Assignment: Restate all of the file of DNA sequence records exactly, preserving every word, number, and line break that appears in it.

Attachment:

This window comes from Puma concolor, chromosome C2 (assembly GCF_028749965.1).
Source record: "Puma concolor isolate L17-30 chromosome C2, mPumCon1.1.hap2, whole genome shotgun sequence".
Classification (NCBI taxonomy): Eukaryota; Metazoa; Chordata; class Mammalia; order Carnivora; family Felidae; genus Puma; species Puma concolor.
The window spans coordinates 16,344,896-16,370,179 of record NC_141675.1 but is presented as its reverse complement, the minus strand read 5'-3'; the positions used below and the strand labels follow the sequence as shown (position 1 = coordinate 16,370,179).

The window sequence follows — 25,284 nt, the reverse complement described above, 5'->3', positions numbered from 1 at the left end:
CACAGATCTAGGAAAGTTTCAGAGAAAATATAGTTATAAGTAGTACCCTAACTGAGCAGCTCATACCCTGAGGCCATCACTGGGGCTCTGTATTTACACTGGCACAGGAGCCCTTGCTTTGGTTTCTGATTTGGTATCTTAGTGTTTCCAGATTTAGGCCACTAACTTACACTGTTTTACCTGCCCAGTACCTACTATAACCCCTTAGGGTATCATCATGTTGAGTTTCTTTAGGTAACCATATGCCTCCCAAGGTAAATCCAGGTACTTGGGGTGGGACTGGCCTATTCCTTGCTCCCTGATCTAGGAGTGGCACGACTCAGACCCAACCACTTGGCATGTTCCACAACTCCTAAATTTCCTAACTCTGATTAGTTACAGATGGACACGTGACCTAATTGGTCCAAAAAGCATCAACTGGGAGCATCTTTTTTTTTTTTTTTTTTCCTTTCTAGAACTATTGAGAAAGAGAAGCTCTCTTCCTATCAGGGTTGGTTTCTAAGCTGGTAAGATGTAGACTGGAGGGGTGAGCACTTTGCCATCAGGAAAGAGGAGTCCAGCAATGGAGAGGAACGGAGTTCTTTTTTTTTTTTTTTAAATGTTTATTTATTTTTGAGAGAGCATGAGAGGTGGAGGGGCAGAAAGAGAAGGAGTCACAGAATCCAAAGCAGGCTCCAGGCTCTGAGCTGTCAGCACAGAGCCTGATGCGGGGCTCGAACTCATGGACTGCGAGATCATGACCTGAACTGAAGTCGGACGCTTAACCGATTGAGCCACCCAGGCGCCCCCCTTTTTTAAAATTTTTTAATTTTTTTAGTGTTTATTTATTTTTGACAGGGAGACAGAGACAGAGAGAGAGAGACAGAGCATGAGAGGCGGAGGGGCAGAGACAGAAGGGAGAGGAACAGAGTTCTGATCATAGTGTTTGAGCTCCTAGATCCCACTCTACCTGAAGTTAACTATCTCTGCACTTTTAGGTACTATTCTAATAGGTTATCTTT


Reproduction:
This window comes from Puma concolor, chromosome C2 (assembly GCF_028749965.1).
Source record: "Puma concolor isolate L17-30 chromosome C2, mPumCon1.1.hap2, whole genome shotgun sequence".
Classification (NCBI taxonomy): Eukaryota; Metazoa; Chordata; class Mammalia; order Carnivora; family Felidae; genus Puma; species Puma concolor.
The window spans coordinates 16,344,896-16,370,179 of record NC_141675.1 but is presented as its reverse complement, the minus strand read 5'-3'; the positions used below and the strand labels follow the sequence as shown (position 1 = coordinate 16,370,179).

The window sequence follows — 25,284 nt, the reverse complement described above, 5'->3', positions numbered from 1 at the left end:
CACAGATCTAGGAAAGTTTCAGAGAAAATATAGTTATAAGTAGTACCCTAACTGAGCAGCTCATACCCTGAGGCCATCACTGGGGCTCTGTATTTACACTGGCACAGGAGCCCTTGCTTTGGTTTCTGATTTGGTATCTTAGTGTTTCCAGATTTAGGCCACTAACTTACACTGTTTTACCTGCCCAGTACCTACTATAACCCCTTAGGGTATCATCATGTTGAGTTTCTTTAGGTAACCATATGCCTCCCAAGGTAAATCCAGGTACTTGGGGTGGGACTGGCCTATTCCTTGCTCCCTGATCTAGGAGTGGCACGACTCAGACCCAACCACTTGGCATGTTCCACAACTCCTAAATTTCCTAACTCTGATTAGTTACAGATGGACACGTGACCTAATTGGTCCAAAAAGCATCAACTGGGAGCATCTTTTTTTTTTTTTTTTTTCCTTTCTAGAACTATTGAGAAAGAGAAGCTCTCTTCCTATCAGGGTTGGTTTCTAAGCTGGTAAGATGTAGACTGGAGGGGTGAGCACTTTGCCATCAGGAAAGAGGAGTCCAGCAATGGAGAGGAACGGAGTTCTTTTTTTTTTTTTTTAAATGTTTATTTATTTTTGAGAGAGCATGAGAGGTGGAGGGGCAGAAAGAGAAGGAGTCACAGAATCCAAAGCAGGCTCCAGGCTCTGAGCTGTCAGCACAGAGCCTGATGCGGGGCTCGAACTCATGGACTGCGAGATCATGACCTGAACTGAAGTCGGACGCTTAACCGATTGAGCCACCCAGGCGCCCCCCTTTTTTAAAATTTTTTAATTTTTTTAGTGTTTATTTATTTTTGACAGGGAGACAGAGACAGAGAGAGAGAGACAGAGCATGAGAGGCGGAGGGGCAGAGACAGAAGGGAGAGGAACAGAGTTCTGATCATAGTGTTTGAGCTCCTAGATCCCACTCTACCTGAAGTTAACTATCTCTGCACTTTTAGGTACTATTCTAATAGGTTATCTTT